An amputation is not something one would want. Sculptures have suffered amputations throughout the ages, some repaired, others restored and yet others left as they were found, This Herakles, Venus de Milo, the Belvedere Torso and so on. Limbs at times distract from the sense of form, many artists have known this, others have incorporated the limbs so that it merges into the body.
I have had a problem in that I want to make large ceramic works but the kiln is only so large. I have a top loader 59 cm diameter and 69 cm high which needs to be wired in. This is not small but neither is it large enough. What to do?
I had thought of jointing the pieces much as I did with the works in Chaos Contained. But this is not in keeping with the informal, organic sense of the works I am currently engaged with. Chaos contained was about symmetrical growth from within, an outward radiation. Now the works are internally generated, handled in a completely different way.
So I looked at how I could make the pieces in parts to be put together later after firing. I came across the work of Giovanni Vetere who works with glazed ceramics. The pieces are much larger than would fit in a regular kiln. In addition they would be unstable and too fragile for firing in one piece. On closer inspection of his work I noticed that they are made in pieces using the glaze patterns to camouflage the joints.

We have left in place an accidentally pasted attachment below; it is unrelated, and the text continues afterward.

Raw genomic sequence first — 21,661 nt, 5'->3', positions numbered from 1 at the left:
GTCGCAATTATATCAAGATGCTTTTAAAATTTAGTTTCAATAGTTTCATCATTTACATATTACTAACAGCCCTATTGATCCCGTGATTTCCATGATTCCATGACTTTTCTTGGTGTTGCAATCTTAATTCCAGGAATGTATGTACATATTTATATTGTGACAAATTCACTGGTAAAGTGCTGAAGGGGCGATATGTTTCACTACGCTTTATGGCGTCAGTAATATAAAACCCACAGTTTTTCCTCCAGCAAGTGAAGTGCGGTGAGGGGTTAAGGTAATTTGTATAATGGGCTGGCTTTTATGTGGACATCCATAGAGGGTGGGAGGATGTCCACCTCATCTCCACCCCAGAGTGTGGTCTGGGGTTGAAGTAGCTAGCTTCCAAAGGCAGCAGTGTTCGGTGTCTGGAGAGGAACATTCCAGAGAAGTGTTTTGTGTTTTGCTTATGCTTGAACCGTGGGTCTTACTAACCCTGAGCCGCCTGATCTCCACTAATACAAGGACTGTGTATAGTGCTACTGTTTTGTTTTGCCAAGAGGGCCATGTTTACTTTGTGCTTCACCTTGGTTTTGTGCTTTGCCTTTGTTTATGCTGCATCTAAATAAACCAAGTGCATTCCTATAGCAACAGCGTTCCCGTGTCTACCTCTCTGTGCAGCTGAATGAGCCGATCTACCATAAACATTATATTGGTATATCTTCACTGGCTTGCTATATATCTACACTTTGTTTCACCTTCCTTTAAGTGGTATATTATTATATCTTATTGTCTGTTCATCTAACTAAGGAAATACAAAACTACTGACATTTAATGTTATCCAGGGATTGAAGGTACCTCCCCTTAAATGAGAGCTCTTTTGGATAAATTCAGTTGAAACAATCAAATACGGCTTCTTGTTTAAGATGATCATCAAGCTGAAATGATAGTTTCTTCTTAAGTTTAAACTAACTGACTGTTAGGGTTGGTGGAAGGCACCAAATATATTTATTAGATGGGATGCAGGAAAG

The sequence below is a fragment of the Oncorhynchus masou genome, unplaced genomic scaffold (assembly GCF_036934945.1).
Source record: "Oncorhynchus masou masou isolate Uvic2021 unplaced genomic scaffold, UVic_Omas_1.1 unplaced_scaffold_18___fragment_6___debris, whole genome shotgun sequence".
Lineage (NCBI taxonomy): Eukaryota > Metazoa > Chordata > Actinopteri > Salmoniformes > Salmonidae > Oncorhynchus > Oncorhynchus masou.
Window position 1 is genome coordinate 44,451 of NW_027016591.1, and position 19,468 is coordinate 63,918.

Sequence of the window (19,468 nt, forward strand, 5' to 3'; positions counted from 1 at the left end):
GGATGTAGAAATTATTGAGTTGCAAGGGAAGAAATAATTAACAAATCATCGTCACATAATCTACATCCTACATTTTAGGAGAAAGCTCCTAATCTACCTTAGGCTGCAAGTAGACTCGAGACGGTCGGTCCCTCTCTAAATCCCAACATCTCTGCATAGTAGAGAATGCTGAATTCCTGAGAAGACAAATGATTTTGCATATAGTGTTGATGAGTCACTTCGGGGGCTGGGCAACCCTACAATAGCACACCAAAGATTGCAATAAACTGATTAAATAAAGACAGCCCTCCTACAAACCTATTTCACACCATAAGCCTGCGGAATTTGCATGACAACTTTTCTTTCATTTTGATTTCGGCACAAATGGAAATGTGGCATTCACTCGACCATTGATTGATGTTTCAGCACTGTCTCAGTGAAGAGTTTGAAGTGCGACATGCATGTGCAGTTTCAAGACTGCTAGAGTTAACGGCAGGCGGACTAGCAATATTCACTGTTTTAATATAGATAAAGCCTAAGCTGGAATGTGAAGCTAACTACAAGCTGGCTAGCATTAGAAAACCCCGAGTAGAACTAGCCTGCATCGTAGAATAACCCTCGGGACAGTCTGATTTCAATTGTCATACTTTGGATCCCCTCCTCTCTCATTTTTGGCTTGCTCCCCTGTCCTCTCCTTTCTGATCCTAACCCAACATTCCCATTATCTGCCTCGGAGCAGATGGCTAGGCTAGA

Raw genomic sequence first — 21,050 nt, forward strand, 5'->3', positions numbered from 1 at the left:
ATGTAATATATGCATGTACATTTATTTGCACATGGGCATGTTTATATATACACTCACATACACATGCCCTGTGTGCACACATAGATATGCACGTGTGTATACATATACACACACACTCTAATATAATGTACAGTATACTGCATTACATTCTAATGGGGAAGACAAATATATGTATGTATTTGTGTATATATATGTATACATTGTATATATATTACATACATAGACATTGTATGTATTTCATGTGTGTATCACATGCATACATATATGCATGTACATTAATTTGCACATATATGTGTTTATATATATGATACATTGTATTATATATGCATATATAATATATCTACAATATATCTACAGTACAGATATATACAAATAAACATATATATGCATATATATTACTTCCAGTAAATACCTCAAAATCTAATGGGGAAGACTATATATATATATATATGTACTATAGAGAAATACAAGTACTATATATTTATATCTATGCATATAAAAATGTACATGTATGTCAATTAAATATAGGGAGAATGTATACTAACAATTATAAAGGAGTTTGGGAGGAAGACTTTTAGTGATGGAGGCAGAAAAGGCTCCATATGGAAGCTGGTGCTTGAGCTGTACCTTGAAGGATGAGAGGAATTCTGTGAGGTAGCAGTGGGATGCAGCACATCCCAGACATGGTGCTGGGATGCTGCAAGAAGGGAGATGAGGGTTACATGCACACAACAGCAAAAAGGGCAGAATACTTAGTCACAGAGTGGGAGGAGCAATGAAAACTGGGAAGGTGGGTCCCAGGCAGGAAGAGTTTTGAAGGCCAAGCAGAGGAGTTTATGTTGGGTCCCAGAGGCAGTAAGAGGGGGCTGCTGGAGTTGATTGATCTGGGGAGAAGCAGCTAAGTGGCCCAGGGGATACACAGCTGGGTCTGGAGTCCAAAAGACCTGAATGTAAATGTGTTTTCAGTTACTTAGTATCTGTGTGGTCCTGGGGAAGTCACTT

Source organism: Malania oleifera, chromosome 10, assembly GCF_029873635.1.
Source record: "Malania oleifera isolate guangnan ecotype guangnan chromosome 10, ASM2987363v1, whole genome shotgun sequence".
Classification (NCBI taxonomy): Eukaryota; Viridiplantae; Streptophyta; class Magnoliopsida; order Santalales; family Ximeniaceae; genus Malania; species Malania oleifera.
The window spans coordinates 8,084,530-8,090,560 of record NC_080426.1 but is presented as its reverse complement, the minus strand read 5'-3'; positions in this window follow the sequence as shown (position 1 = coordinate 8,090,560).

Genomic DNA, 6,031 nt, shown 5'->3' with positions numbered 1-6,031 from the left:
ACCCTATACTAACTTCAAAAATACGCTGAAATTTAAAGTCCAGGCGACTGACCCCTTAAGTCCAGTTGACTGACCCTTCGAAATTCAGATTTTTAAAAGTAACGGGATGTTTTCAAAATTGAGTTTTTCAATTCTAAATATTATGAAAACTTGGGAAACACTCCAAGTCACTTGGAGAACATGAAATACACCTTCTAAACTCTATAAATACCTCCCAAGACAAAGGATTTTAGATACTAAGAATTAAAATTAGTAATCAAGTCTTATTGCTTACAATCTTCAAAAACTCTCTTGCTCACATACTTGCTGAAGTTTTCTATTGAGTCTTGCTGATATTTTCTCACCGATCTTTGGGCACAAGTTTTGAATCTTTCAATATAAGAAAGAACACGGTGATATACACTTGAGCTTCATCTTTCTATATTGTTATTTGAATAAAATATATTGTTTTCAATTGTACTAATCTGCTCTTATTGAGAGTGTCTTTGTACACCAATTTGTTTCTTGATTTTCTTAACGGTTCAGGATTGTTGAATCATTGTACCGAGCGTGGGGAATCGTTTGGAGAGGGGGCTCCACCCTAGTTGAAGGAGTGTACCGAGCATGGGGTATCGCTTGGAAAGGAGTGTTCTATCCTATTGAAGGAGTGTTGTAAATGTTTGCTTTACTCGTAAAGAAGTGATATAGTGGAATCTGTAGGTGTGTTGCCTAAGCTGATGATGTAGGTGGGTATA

I could try to hide the joints when installing but would there be a better way? To show the cut, a severance, a clean cut that must signify something. And it opens the way for future large works where the cut plays a part. It may even lead to being able to show a work in its pieces arranged meaningfully or at least aesthetically.
What this does for my ongoing work is to provide a formal solution to having a kiln smaller than the fluid forms I want to make: the parts can be fitted together after firing. It also solves the problem of how to insert and remove sound equipment. Conceptually, this technique offers the opportunity for representing vulnerability, fragility and reformation; perhaps also creating compositions, of parts that relate to one another and reconstituting them in different configurations.